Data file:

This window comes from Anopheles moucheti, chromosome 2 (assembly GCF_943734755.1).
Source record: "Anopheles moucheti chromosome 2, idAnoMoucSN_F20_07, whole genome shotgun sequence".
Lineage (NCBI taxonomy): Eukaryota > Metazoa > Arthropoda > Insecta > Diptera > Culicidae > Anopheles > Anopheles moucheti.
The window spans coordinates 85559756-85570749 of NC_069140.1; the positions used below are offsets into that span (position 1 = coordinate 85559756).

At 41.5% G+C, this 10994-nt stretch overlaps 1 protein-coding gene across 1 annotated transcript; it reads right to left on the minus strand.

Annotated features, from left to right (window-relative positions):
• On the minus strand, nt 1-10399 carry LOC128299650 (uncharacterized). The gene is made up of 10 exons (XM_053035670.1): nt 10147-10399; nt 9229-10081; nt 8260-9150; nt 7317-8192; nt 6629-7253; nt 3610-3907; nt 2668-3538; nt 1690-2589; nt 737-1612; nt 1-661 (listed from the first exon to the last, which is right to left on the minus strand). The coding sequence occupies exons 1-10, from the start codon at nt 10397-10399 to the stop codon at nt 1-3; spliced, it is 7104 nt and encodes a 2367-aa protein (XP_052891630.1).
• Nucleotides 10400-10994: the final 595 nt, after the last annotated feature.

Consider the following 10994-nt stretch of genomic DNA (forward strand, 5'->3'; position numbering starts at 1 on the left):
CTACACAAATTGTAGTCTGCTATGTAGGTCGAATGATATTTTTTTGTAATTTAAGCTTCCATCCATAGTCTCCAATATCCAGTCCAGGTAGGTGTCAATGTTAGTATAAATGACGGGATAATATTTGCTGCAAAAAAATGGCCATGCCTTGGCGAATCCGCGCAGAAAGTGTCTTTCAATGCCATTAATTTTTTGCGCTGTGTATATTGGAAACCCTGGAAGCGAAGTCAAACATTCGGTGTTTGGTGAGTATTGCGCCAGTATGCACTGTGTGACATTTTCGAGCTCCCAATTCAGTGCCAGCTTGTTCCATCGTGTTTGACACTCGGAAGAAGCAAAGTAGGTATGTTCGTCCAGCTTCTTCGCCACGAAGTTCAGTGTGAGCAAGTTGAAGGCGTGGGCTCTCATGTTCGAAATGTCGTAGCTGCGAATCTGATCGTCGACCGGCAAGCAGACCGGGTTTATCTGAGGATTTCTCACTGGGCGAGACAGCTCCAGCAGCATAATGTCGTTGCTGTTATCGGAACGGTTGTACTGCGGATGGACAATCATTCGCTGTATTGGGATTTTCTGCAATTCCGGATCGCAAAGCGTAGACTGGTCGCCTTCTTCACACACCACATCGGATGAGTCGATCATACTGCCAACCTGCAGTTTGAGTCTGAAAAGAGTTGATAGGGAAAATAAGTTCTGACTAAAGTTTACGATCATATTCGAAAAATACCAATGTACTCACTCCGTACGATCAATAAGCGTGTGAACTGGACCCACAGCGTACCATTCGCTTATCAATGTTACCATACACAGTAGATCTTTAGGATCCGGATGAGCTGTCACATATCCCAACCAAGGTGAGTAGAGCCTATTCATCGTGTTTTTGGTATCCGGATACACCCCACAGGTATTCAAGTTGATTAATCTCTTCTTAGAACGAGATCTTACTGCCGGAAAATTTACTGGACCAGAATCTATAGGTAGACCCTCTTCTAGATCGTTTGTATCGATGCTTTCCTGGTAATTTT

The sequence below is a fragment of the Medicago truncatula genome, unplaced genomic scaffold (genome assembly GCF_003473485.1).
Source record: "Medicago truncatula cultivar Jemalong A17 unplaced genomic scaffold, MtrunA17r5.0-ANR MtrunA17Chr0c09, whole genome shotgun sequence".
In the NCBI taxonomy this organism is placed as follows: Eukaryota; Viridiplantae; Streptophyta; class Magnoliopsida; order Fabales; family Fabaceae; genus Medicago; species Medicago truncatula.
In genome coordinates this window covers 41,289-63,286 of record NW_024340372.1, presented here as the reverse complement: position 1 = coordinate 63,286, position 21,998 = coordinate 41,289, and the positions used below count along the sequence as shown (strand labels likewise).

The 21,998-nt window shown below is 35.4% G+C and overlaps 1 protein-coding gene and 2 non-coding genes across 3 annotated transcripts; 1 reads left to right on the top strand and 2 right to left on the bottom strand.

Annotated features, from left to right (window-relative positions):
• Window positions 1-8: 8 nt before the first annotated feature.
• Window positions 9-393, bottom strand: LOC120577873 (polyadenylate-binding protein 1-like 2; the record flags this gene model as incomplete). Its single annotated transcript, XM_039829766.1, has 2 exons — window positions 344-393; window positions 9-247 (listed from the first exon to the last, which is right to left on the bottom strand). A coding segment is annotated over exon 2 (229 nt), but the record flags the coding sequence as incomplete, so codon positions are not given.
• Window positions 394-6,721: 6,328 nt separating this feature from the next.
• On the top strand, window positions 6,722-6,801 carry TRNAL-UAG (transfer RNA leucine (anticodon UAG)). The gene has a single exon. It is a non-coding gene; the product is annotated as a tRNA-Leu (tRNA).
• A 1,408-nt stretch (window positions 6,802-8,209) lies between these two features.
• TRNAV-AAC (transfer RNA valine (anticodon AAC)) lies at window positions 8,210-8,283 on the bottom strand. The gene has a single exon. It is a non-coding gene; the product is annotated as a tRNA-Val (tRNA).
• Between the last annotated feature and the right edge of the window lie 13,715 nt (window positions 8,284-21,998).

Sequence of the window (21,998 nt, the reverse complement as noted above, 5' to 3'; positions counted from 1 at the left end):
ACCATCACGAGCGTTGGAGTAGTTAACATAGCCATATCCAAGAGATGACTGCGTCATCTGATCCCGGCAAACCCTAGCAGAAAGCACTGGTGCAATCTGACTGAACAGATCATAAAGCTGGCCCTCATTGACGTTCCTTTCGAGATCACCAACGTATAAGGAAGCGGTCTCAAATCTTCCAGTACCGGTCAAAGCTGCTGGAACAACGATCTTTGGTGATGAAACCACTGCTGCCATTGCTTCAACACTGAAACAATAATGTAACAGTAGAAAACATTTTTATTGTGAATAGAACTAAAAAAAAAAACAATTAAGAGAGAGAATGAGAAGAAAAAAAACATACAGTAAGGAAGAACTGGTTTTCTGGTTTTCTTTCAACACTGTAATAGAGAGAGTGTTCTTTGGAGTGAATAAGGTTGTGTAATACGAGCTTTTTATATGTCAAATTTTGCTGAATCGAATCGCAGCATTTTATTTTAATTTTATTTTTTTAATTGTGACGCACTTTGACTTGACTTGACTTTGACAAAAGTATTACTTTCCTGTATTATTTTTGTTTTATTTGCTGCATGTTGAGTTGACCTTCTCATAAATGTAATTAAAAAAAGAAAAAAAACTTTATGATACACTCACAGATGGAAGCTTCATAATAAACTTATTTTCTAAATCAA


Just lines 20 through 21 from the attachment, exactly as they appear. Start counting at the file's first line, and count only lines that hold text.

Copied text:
• On the top strand, window positions 6,722-6,801 carry TRNAL-UAG (transfer RNA leucine (anticodon UAG)). The gene has a single exon. It is a non-coding gene; the product is annotated as a tRNA-Leu (tRNA).
• A 1,408-nt stretch (window positions 6,802-8,209) lies between these two features.